Published on
Last updated on
3 min read

Key takeaways

Pacing and circling is uncommonly observed in cats, though occasional pacing and circling are normal behaviors.

  • The primary conditions that cause pacing and circling are often accompanied by other symptoms
  • Potential causes of pacing and circling vary widely and include behavioral (obsessive compulsive disorder, boredom, severe anxiety), vestibular disease, central nervous system disease and toxin ingestion
  • When these behaviors are prolonged or accompanied by other symptoms such as head tilt, difficulty walking, abnormal mentation or gastrointestinal symptoms, an underlying medical cause is likely
  • Investigation of pacing and circling in cats includes physical examination, medical history, blood work and advanced imaging (x-ray, CT scan, MRI)
  • Treatment and prognosis vary widely depending on the underlying cause
Are you concerned?

Connect with a vet to get more information about your pet’s health.

Book an online vet

A closer look: Pacing in Cats

Pacing or circling for a short time while patrolling territory, waiting for a meal, looking for a place to urinate or defecate, or while watching birds through a window is normal behavior in cats. Pacing and circling that cannot be interrupted, cats that can’t seem to stop circling, or pacing and circling combined with other symptoms indicate a more serious underlying cause.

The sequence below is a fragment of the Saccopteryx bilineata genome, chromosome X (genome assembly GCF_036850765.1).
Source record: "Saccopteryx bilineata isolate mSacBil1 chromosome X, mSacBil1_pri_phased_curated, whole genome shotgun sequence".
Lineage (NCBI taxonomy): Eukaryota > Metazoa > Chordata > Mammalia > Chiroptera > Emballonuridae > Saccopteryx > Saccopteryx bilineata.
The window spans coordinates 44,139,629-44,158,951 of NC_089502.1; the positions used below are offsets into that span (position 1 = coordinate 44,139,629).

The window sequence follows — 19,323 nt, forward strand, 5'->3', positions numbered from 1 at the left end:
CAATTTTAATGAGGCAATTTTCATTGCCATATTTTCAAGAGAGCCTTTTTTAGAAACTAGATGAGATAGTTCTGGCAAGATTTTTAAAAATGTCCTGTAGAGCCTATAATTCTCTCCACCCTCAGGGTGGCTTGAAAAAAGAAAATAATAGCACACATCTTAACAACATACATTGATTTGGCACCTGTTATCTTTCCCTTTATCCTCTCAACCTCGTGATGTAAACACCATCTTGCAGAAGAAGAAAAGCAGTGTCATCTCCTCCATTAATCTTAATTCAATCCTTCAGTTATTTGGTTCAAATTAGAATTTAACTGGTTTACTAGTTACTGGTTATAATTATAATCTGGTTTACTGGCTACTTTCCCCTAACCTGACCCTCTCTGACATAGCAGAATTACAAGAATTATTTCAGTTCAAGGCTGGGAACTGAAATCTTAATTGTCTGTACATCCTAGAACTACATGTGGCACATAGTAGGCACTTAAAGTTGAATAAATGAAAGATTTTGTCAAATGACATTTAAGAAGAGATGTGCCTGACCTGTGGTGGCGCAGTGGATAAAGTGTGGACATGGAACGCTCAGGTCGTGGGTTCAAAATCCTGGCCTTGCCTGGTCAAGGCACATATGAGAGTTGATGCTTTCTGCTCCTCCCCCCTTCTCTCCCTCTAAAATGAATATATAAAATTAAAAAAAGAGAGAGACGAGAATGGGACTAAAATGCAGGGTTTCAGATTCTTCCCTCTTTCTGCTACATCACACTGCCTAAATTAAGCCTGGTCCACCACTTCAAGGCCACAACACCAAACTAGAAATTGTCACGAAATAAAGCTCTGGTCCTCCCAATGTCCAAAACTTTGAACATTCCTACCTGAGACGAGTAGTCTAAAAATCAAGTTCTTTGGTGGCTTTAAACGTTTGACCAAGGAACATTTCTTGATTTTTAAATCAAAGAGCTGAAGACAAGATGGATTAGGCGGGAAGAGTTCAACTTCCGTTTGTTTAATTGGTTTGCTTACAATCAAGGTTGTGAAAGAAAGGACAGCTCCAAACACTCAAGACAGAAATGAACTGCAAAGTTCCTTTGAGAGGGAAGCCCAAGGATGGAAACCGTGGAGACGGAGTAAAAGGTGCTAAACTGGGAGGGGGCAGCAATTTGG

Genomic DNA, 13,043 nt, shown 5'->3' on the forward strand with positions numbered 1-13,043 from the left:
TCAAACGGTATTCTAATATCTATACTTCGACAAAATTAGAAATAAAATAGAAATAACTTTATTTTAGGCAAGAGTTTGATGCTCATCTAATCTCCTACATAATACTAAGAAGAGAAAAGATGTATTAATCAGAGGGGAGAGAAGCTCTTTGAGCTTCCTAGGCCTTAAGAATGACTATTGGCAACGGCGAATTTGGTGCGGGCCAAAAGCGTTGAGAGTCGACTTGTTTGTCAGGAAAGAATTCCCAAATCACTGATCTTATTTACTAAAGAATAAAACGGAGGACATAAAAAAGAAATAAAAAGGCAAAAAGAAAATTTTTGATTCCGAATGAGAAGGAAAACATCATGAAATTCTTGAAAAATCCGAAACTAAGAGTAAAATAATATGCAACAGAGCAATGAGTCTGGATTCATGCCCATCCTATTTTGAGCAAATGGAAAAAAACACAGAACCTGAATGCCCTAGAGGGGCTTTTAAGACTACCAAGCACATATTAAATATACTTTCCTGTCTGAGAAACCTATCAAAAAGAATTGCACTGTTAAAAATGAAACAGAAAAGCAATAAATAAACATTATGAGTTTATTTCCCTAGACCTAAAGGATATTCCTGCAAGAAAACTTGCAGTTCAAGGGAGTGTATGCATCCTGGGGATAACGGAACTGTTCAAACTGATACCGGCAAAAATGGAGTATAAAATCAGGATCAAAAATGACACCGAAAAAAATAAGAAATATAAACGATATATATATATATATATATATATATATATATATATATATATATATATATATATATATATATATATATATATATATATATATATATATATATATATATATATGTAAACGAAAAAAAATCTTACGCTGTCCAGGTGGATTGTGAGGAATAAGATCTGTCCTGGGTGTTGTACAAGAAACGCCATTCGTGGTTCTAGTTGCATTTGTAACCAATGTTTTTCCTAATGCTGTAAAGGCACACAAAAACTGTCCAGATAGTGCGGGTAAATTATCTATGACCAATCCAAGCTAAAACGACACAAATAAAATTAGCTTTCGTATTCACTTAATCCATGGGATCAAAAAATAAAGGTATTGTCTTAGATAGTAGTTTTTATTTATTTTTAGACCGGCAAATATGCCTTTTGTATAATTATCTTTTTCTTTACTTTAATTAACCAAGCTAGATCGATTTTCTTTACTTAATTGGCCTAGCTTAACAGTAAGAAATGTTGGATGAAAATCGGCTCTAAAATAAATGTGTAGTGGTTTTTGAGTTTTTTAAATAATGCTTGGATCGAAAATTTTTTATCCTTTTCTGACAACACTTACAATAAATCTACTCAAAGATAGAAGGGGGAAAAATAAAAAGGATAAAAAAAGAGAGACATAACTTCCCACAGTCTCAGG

Cats with sudden-onset pacing/circling or with these additional symptoms should be promptly evaluated by a veterinarian. If toxin ingestion or head trauma is suspected, emergency veterinary care should be sought.

Risk factors

Pacing and circling in cats may be characterized by: Frequency - How often is the cat pacing or circling? Is it constant or done occasionally? Development - Did this symptom suddenly arise (acute) or has it been present long-term (chronic)? Persistence - Sudden pacing or circling where the cat appears unable to stop may be an indicator of an emergency; seek immediate veterinary attention if this is observed.

Note: Aside from behavioral reasons like boredom, these conditions all have other, more prevalent symptoms.

Testing and diagnosis

A cat who has been observed pacing or circling may require the following diagnostics to determine the root cause and course of action:

  • Physical examination: looking for causes including late term pregnancy, visible injury, or neurologic deficits
  • Blood work: this provides useful information about the pet’s overall health status and can suggest underlying causes like thyroid disease, infection, or toxicosis
  • Diagnostic imaging: ultrasound, X-rays, fluoroscopy, CT scan or MRI

Similar symptoms

A cat that is engaged in play may pace back and forth or run in circles. This is expected to be temporary and is not concerning.

Associated symptoms

If a cat is pacing or circling due to a medical condition, they may present with many additional symptoms.

Our editorial committee

Our medical review team is responsible for validating and maintaining the quality of our medical information.